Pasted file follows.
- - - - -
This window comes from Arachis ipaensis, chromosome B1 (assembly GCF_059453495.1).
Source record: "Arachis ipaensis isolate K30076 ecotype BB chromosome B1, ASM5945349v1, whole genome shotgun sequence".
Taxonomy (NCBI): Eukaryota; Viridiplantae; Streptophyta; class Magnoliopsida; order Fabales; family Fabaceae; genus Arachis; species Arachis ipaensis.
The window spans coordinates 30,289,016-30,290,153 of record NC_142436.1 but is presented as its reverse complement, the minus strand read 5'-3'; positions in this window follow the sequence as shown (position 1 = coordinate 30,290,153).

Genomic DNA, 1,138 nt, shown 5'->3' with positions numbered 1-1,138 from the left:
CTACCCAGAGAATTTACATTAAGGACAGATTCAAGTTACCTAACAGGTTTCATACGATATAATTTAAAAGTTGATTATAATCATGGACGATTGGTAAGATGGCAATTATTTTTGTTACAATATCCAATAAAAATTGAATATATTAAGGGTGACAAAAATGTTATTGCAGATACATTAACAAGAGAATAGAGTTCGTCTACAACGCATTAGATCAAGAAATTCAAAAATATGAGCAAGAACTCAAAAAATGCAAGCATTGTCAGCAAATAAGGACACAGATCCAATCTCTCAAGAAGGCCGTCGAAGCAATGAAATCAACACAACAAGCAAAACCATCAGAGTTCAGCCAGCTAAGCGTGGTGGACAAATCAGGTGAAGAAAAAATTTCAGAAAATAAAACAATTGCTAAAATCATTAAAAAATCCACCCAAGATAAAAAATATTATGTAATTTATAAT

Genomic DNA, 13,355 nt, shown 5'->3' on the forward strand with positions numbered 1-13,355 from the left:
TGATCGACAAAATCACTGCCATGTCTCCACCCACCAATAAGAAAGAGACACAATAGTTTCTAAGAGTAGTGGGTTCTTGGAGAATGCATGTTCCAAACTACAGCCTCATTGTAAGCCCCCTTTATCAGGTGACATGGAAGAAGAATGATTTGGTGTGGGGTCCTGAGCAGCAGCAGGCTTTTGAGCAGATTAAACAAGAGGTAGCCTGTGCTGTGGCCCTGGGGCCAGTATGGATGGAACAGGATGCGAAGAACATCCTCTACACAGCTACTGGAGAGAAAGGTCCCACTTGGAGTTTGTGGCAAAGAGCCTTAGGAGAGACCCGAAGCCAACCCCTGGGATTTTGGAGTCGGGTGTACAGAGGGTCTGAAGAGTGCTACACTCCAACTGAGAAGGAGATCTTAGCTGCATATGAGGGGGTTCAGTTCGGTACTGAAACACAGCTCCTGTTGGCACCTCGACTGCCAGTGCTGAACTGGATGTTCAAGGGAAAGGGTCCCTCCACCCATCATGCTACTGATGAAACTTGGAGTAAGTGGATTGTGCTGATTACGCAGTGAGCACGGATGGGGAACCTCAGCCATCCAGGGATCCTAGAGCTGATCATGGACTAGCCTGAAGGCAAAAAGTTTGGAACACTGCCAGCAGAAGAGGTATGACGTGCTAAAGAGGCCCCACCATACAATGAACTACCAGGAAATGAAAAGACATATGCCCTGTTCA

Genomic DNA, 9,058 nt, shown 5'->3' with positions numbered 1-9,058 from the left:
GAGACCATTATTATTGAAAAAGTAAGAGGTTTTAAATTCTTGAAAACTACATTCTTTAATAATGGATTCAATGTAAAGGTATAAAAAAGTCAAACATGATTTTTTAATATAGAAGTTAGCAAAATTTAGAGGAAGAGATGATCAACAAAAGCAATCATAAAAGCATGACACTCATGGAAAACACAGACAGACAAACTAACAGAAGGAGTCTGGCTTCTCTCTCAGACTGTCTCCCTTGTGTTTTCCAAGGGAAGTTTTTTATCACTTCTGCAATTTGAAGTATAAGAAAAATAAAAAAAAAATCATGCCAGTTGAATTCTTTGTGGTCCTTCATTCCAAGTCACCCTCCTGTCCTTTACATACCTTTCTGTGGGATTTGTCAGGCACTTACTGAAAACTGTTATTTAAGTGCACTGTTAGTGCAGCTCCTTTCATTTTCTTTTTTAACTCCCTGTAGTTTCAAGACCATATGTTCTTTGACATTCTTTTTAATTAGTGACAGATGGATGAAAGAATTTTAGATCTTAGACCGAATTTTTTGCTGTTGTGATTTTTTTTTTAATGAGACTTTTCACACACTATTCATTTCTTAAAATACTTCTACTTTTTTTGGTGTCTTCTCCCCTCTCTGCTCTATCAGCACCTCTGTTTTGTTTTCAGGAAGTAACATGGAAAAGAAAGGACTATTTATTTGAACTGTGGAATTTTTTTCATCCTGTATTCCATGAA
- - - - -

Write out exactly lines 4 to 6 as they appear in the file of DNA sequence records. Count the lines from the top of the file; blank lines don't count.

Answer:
The window spans coordinates 30,289,016-30,290,153 of record NC_142436.1 but is presented as its reverse complement, the minus strand read 5'-3'; positions in this window follow the sequence as shown (position 1 = coordinate 30,290,153).

Genomic DNA, 1,138 nt, shown 5'->3' with positions numbered 1-1,138 from the left:
CTACCCAGAGAATTTACATTAAGGACAGATTCAAGTTACCTAACAGGTTTCATACGATATAATTTAAAAGTTGATTATAATCATGGACGATTGGTAAGATGGCAATTATTTTTGTTACAATATCCAATAAAAATTGAATATATTAAGGGTGACAAAAATGTTATTGCAGATACATTAACAAGAGAATAGAGTTCGTCTACAACGCATTAGATCAAGAAATTCAAAAATATGAGCAAGAACTCAAAAAATGCAAGCATTGTCAGCAAATAAGGACACAGATCCAATCTCTCAAGAAGGCCGTCGAAGCAATGAAATCAACACAACAAGCAAAACCATCAGAGTTCAGCCAGCTAAGCGTGGTGGACAAATCAGGTGAAGAAAAAATTTCAGAAAATAAAACAATTGCTAAAATCATTAAAAAATCCACCCAAGATAAAAAATATTATGTAATTTATAAT